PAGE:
School may be out for the summer but that does not mean it is time to take a vacation from discussing ways we can better prepare today’s students to be tomorrow’s leaders. A vibrant future rests with having a well educated public that has the skills to keep our economy prosperous, our communities thriving and our families healthy.
When lots of politicians talk about education, often their only solutions are to keep following the same status quo path. They just talk about spending more money, growing the size of the bureaucracy, adding more mandates to local schools and further empowering union bosses.
In Iowa, that path has not produced the results our children deserve.
Today, 20 to 25 percent of our students are one year or more below grade level. This drastic change in direction is one of the leading reasons why our eighth graders in 1993 were first in mathematics but have now fallen to 28th. The 2008 Iowa Condition of Education Report shows student proficiency has decreased over the past year in fourth grade reading, fourth grade math, eleventh grade reading and eleventh grade math.
Simply spending more money without real reform is not the answer. Iowa already spends approximately $4 billion on education – nearly two-thirds of the state’s budget – on education. Since 2001, per pupil funding has increased by 50 percent. We have spent billions of dollars and yet student achievement has stagnated and in many instances declined.
This is unacceptable. That is why Senate Republicans have offered a fresh alternative.
First and foremost, we need to properly re-establish the definition of education. Iowa has a proud educational heritage because we have already made it about preparing our students to achieve success and be productive citizens. We believe education should be about achievement and teaching our children the necessary skills they need to successfully compete in the global marketplace.
On one hand, parents, employers and community leaders agree the purpose of education is to develop and prepare students to be productive citizens and possess the skills and knowledge to compete in the global marketplace. On the other hand, the elite educational establishment fosters the notion the purpose of education is to promote equality, diversity, social justice and self-esteem. Sadly, educating our children is no longer necessarily an academic endeavor – it often seems more of a social experiment. Education must be about academics and teaching our students the skills they need to succeed.
Secondly, we must concentrate on the fundamentals again. We do not believe we need to re-invent the wheel. Oftentimes we are just moving our students through our system before they have learned the fundamentals of reading, writing, math and science while our establishment elite instead chases after fads and gimmicks derived from a wayward social agenda. It is troubling that Governor Culver and legislative Democrats would rather concentrate on bullying legislation or mandating how much a child should exercise a day instead of concentrating on the fundamental skills that our students need to achieve success in this global economy.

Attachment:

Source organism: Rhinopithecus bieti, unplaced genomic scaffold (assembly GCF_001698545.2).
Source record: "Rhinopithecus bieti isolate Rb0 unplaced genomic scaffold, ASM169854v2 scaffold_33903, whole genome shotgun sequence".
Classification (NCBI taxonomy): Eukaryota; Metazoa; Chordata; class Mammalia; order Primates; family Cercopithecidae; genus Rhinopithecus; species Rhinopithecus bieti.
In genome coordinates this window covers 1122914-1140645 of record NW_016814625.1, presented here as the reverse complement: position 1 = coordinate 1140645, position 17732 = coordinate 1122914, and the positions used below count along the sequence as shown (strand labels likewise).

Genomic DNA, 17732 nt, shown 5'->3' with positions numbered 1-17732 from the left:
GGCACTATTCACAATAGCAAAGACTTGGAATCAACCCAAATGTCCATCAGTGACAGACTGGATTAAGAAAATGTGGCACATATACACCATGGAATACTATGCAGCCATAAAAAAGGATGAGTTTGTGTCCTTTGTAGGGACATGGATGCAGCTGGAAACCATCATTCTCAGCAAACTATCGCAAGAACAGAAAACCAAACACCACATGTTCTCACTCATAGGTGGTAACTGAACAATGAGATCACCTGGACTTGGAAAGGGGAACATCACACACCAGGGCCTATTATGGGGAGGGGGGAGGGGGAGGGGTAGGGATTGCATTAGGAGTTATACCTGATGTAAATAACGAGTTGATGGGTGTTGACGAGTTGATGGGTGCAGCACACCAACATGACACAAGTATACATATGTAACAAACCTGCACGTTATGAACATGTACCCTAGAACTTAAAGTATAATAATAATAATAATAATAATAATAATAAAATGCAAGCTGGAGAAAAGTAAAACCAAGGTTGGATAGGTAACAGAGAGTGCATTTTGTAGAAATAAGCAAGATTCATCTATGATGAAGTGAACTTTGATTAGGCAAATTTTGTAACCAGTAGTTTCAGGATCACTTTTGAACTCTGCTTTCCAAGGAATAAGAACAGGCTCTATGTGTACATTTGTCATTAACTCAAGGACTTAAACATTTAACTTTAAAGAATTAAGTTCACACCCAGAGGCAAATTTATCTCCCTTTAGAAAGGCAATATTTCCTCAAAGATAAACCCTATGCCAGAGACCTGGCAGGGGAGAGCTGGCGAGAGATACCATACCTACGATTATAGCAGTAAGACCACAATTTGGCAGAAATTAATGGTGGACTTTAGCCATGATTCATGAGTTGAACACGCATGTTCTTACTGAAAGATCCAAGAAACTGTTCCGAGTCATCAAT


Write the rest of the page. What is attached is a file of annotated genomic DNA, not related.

Next, we believe our students will respond to heightened expectations if we challenge them. There are many examples where children in Asian countries or in India are learning calculus in junior high while students in Iowa may not learn it until high school and college – or worse yet – never at all. We are experiencing a an international achievement gap and we must aspire to take the steps necessary to close it. We believe students will respond to the challenge if we provide them with world-class standards, ambitious benchmarks and a rigorous curriculum grounded in the fundamentals of reading, writing, math, science, history and civics.
Governor Culver and legislative Democrats have approached academic standards by prescribing a one-size-fits-all, top-down, experiment on our students and teachers. Attempts to create a statewide “core curriculum” have limited the flexibility of local teachers, parents and school boards.
Lastly, we believe we need more accountability and transparency. Everyone must be accountable for the success of our students. Though these children may be students today, we will be relying on them to be the leaders of tomorrow. Students, parents, schools, colleges of education and policymakers all need to be held accountable. We need to pay our good teachers well and weed out those who are not meeting the necessary standards.
When we get back to the basics, we will again be able to put our students first by preparing them to be productive citizens who possess the necessary skills and knowledge to compete with any one else in the world.
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